Fort Bayard was established in 1866. The fort served as home to Indian scouts and Buffalo Soldiers and played a key role during the Apache Wars. The post was decommissioned in 1900, but Army Surgeon General George M. Sternberg, noting the good health enjoyed by Fort Bayard troops, successfully worked to maintain the post as an Army hospital – primarily for tuberculosis patients.
In 1922 the fort was transferred to the Veterans’ Administration and became US Veterans’ Hospital No. 55. An explosion in support for veterans, led by such groups as the Veterans of Foreign Wars and the American Legion, led to the modernization of facilities in the early ‘20s. Later, a nine-hole golf course with fairways made of native grasses was installed for veterans and TB patients’ diversion.
During the 1930s, many Civilian Conservation Corps boys were brought to the hospital to be treated for minor afflictions. Fort Bayard gained new buildings and landscaping as part of New Deal work relief projects. With the exception of four relatively minor contemporary buildings, the Works Progress Administration (WPA) projects would complete the built environment and cultural landscape that characterizes much of the historic district today.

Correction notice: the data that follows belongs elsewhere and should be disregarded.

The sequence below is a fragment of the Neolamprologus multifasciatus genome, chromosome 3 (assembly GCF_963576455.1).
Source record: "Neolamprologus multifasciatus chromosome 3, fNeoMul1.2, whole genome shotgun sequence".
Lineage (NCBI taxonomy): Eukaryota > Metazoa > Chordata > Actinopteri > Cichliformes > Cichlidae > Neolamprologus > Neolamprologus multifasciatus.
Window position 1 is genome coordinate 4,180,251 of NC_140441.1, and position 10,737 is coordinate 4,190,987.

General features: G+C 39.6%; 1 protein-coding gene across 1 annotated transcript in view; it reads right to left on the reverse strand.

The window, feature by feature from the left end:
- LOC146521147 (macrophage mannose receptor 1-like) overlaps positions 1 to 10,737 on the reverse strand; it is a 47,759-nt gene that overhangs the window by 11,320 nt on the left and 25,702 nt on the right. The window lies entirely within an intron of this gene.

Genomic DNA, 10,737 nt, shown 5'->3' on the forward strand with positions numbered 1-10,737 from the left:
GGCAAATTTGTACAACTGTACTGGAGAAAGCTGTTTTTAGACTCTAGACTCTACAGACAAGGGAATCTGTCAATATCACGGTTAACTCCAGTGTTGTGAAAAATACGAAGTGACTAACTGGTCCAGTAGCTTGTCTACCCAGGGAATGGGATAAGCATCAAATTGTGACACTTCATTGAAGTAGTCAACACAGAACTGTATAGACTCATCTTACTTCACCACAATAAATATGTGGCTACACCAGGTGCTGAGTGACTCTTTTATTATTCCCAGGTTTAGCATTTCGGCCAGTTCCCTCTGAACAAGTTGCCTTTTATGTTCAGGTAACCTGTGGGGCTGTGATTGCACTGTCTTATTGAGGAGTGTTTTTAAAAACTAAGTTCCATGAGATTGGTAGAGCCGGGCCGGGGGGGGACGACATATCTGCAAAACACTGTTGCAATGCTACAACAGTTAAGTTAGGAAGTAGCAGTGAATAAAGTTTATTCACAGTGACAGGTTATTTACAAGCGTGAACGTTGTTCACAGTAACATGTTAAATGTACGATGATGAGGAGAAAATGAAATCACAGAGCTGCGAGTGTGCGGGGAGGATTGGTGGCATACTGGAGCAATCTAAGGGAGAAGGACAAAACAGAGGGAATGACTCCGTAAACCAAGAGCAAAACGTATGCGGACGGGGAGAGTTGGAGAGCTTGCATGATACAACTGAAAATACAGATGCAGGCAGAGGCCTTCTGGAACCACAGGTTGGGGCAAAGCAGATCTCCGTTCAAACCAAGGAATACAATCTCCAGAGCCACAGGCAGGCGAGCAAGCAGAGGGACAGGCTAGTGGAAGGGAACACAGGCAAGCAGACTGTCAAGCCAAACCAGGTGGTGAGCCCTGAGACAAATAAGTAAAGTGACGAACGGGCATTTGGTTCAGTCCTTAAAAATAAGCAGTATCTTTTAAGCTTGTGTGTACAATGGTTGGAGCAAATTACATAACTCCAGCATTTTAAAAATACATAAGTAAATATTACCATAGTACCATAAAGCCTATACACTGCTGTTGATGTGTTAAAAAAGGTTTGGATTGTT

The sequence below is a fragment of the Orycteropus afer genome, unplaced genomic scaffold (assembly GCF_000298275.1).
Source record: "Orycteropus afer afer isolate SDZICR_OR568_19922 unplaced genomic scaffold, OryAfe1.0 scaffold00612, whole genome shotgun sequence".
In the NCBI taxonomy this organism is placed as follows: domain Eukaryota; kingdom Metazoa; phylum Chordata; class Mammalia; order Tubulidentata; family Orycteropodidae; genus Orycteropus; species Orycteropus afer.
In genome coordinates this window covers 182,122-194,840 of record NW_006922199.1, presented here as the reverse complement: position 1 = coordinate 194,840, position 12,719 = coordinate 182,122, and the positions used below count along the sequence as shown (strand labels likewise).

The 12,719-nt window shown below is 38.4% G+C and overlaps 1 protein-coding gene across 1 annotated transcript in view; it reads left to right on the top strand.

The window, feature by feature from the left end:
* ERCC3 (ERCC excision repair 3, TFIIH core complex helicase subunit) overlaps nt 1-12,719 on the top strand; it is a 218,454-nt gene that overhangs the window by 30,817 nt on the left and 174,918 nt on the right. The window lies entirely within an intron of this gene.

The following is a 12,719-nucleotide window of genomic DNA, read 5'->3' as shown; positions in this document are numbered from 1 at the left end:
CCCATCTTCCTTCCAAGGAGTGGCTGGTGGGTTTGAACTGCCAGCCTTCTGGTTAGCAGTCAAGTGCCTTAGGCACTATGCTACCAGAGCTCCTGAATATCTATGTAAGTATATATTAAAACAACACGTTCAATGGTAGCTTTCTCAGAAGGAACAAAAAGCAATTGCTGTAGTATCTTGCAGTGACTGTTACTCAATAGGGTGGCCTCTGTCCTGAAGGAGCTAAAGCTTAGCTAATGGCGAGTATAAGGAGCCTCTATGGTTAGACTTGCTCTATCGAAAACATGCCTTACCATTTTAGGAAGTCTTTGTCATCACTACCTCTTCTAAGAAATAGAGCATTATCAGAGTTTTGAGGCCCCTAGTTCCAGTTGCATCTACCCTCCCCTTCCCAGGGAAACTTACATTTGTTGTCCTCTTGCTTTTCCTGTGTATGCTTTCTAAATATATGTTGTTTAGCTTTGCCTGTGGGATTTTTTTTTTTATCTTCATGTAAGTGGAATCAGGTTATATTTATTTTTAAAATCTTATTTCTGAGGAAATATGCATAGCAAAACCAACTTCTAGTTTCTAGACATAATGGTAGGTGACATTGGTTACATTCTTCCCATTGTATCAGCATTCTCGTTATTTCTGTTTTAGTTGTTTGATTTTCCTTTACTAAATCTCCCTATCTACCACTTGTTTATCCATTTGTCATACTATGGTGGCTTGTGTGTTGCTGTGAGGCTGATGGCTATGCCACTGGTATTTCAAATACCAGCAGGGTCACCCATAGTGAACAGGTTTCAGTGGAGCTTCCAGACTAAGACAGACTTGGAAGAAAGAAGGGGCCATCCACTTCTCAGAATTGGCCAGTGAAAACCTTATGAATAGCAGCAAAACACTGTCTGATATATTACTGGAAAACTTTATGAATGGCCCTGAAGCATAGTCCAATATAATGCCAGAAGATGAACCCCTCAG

Between 1943 and 1945, while treatment for TB continued, as many as 100 German prisoners of war were brought to the fort from the large POW camp near Lordsburg. Housed in a building north of the hospital and guarded by two platoons of soldiers, they were assigned jobs that were left vacant by men who had been called to duty overseas.
With the discovery of streptomycin in 1944 and eventually other drugs that treated tuberculosis, sanatoriums became medical anachronisms. Fort Bayard continued to serve veterans until the VA decided to close it in 1965. In part because of concerns of the local communities that depended on the hospital for employment, the State of New Mexico assumed responsibility for the facility and 484 acres of the former military reservation.